There are many varieties of animations created. Some are made for pure entertainment and some are made to provoke thought and create conversation. Manivald is an animation that attempts to break down barriers while sending a positive message.
The story revolves around a red fox named Manivald and his single vivacious mom. In the story Manivald is portrayed as a young adult with multiple academic achievements still living at home and unemployed. In todays society, this scenario is becoming more common. The film not only mirrors this reality but also takes it one step further. Manivald is also gay and expresses his feelings for a grey wolf that visits their home to repair a washing machine. As it turns out, the wolf is bisexual and has a tryst with both the mom and Manivald on separate occasions. Although both are satisfied with the attention of the repairman, Manivald’s mom is still frustrated that her adult son is jobless and still living at home.
I spoke with Chintis Lundgren and Draško Ivezić, the creators of Manivald. They live in Croatia but were in a Montreal studio when we discussed animation via skype.
“What was the inspiration for this story?”
Chintis answers, “It came from some of my own experiences as a young adult. I was unemployed and still living at home into my twenties. I remember how scary the thought of getting a job and moving out to support myself was. I didn’t start working until the age of twenty-five. I compare my early life to Pippi Longstocking.”
Chintis and Draško are a couple. They co-wrote the film and both have a background in Fine Arts. Draško continues to explain the premise of the story.
“When we decided to introduce Manivald as gay, it was for the intention of normalizing his affection for the same sex. In today’s society there are still so many people in the closet. They are still afraid to tell their friends and family about their sexuality. We wanted to send the message that its okay to be gay and it is accepted by society despite their fears of expressing it.”
I applaud their tenacity for taking on the issue of sexuality. After all, we as a society should have the right to express our affection without the fear of persecution or judgement.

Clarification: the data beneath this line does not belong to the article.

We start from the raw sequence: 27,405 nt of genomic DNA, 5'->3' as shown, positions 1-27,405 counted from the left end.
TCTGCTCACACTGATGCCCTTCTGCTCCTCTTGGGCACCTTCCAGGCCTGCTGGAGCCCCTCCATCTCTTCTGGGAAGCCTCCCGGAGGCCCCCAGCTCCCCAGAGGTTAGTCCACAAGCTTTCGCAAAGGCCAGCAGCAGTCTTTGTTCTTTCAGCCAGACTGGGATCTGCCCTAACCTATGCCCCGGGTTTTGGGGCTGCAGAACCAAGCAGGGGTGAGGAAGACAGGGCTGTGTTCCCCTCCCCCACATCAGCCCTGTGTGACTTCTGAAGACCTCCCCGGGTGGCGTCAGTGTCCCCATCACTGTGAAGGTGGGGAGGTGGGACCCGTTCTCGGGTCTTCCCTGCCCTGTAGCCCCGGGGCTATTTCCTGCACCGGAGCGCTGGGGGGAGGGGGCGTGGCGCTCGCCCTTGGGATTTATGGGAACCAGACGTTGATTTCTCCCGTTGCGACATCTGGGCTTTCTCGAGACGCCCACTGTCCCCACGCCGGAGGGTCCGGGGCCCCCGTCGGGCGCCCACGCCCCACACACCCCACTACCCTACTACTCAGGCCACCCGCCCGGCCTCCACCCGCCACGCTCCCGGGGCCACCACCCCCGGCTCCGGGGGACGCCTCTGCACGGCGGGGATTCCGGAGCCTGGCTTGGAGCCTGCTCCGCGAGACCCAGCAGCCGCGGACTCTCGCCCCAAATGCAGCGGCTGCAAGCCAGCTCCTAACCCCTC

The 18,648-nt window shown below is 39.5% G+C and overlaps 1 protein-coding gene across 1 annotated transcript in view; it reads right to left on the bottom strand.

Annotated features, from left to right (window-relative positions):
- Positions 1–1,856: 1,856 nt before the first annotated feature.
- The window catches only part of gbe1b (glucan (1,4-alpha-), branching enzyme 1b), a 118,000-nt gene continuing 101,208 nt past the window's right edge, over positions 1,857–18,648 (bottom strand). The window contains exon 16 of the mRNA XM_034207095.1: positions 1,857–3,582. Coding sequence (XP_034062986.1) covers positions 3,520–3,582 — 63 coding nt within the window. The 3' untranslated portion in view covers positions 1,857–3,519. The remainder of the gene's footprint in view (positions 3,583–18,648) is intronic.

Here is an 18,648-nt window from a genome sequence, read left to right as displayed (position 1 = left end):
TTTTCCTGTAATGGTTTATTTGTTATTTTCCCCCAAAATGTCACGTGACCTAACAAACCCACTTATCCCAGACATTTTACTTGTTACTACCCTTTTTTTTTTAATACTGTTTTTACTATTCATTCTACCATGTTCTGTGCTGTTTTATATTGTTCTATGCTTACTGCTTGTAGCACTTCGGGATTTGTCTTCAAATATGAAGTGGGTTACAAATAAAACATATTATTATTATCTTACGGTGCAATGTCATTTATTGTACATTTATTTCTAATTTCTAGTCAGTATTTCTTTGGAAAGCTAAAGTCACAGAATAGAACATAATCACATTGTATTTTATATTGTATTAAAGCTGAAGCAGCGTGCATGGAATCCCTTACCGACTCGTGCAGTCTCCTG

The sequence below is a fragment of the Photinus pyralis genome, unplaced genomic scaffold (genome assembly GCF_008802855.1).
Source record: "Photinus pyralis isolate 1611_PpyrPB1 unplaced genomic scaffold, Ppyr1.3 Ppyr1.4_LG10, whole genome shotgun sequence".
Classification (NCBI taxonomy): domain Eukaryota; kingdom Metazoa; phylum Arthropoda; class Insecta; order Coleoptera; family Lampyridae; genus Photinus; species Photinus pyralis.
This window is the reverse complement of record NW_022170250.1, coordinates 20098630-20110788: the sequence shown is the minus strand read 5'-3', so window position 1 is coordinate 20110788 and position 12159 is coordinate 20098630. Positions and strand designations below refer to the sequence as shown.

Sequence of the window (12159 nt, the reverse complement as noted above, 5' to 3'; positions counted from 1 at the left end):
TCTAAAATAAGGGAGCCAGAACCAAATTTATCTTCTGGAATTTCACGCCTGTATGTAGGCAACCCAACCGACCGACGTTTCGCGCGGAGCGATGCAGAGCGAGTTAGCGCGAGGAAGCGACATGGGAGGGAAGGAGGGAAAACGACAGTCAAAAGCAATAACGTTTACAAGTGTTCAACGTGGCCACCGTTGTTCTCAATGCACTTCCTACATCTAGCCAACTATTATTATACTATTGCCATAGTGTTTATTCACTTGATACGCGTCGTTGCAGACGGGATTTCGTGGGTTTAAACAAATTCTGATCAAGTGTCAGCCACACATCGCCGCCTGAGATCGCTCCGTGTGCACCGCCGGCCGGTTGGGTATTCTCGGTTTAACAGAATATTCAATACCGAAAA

“How did you finance the project?” They both answer.
“Draško is from the Balkins and Jelena Popović, a producer with NFB is also from the Balkins. Jelena happened to be visiting Croatia for a wedding. A chance encounter happened and the opportunity presented itself to pitch the idea to her. The NFB strives to have a 50/50 ratio of male to female directors, so I decided to take on the role of director. In doing so, we had qualified for funding. We also received funding from the Estonia Film Fund, the Estonia Cultural Development as well as the Croatia Film Fund.”
They worked on the project for a year but the animation only took 5 months to complete. Once finishing the bulk of the work they travelled to a studio in Montreal for three weeks to apply the final touches. In order to create the animation, Chintis would draw the images on paper, take a photo then colour it in Photoshop. They had the help of five other animators and as arduous as it sounds, Chintis says it wasn’t as time consuming as most people think. She would draw the background once and then apply different images on top of it.
Draško explains, “We wanted to give it an organic feel.”
They met the music composer, Terence Dunn at another festival. He had won previous awards for his work. They had suggested some ideas for the music and he incorporated them.
They finished the film in March and the first screening was in Croatia in June at an animation festival. Its been submitted to approx. 25 other festivals. Thusfar, the animation has won 3 awards. In Croatia it won best animation. They are anticipating more awards.
The animation is unique in its storytelling and images. I wish them well in the series and I hope it can contribute to a change in society’s view of sexual preference. The premise comes off naturally and organically, as intended. A great little film.